Dakota, Josh Guitelman and Jordin Kelley, all students at Bronx Science, have lost their lives in the same year of 08-09 and their deaths, without a doubt had a profound impact on all of us: family, students and teachers alike. And what were my reactions? They were of complete silence. Upon hearing the news of Dakota’s death through Facebook, Josh’s over the loudspeaker on a Monday morning and Jordin’s right before my entrance into the AP Biology exam, I could not utter a single word, not even a sound. I couldn’t control my emotions: shocked, depressed, puzzled, mournful, sympathetic, they were all thrown into my face all at once and it hurt. It really did, especially in dealing with Jordin’s death, who I have known since freshman year. Finally, I let it all out. I cried on the day of the memorial for Jordin’s death. We all commemorated his life in the auditorium, where sniffles were heard every once in a while as students tried to hold back their tears. I too refused to unleash my heavy barrel of tears and release my fears, but in the end, I did just that.
At first, I couldn’t accept the fact that the most sincere and genuine of all people, Jordin had passed away and had left us so abruptly without a thought of offering a goodbye or leaving hints of his departure. Why? Why?? WHY??? Why does death occur, especially for someone who is so young and has just started his journey to his goals? Death is humans’ worst villain. They come and go, leaving us with nothing but silent tears, yearning for our loved ones to come back.
I would never forget Jordin’s image with his straw hat, big T shirt and freshman-sized backpack and the way he presented himself by cracking “yo mama” jokes and offering help to others when he saw the opportunity, including with the security guards and janitors at our school. He was often identified under the “uncool” category simply because he did not follow the fashion trends at school and had weird habits of eating peanuts and being the only black kid on the handball team. Nevertheless, I never undermined Jordin and knew he was a great person at heart, but my deepest regret is not letting Jordin know what his presence and friendship really meant to all of us. I never had the chance to thank him for being a friend to Bronx Science. We never acknowledged or cherished his friendship, but only took advantage of his naive yet friendly and kind hearted personality. We all regretted our own naive and ignorant selves to disregard, overlook and miss the opportunity of getting to know one of the nicest people and, with certainty, a good friend.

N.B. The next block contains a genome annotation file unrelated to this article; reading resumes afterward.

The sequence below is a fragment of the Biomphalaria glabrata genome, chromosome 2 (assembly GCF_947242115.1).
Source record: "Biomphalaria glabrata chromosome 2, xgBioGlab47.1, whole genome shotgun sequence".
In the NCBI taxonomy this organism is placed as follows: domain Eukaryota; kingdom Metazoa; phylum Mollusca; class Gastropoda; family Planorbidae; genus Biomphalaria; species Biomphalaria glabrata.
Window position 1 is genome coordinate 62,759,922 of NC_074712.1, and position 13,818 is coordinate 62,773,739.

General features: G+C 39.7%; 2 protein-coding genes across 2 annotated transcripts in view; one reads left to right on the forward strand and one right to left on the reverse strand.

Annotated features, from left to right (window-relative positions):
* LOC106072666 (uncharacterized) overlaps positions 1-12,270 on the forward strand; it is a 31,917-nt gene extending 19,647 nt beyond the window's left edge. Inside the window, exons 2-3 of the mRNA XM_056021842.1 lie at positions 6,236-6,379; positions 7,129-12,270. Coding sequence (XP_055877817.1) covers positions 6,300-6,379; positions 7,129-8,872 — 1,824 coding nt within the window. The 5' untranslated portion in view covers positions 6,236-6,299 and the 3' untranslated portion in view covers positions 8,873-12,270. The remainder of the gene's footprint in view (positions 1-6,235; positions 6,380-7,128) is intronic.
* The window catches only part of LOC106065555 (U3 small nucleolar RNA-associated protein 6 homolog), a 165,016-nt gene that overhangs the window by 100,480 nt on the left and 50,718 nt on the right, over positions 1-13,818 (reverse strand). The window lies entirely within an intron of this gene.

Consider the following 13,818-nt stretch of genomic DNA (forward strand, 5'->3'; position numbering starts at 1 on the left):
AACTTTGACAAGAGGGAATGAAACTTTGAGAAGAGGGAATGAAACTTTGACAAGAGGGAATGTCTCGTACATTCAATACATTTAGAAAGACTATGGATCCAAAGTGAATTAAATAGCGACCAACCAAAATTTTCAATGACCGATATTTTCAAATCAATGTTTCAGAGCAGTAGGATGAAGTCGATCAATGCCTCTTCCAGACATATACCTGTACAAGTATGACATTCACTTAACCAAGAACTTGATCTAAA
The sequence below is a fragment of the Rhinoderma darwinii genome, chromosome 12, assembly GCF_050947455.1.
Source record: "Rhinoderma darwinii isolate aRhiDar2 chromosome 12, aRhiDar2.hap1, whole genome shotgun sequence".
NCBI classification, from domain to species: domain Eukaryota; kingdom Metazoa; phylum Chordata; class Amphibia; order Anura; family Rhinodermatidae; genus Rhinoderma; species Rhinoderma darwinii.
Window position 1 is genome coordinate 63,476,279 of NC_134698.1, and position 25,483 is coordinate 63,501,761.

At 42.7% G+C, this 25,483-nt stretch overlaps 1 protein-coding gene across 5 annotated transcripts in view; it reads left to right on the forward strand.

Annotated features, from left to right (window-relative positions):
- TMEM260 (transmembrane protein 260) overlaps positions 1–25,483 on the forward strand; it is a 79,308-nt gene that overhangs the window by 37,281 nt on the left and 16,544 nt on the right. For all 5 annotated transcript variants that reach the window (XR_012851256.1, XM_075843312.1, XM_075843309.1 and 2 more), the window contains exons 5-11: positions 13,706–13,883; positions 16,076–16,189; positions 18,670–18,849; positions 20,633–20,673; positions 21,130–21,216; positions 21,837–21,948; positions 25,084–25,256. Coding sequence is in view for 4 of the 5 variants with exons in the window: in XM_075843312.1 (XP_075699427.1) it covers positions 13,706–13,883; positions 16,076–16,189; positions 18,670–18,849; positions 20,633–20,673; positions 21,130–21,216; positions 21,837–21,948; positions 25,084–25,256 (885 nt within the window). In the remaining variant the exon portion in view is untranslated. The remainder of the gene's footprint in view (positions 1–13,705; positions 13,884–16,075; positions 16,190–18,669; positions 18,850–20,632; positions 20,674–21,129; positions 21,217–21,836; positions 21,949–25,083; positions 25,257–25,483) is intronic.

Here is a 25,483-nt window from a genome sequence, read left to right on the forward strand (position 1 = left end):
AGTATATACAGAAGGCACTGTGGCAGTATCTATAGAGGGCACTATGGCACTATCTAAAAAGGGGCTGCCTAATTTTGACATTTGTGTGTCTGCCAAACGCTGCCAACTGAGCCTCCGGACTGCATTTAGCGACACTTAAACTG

His departure imprinted a scar on my heart, mind and soul. It was the first time I began questioning the reasons behind human existence. Why does God create humans, make them struggle through life and then destroy them in the end? It all doesnt make sense to me. I have rationalized upon this issue from different angles and even started conjuring obscure thoughts inside my head. But I never got a solid answer, one that will gratify my enigmatic situation and settle my worries and fears once and for all. Soon enough, I found my solution. Two weeks after Jordin’s death, I became enlightened by a quote my friend created and posted in his buddy profile on AIM. And this was what it exactly said: “It is a bless to be living.”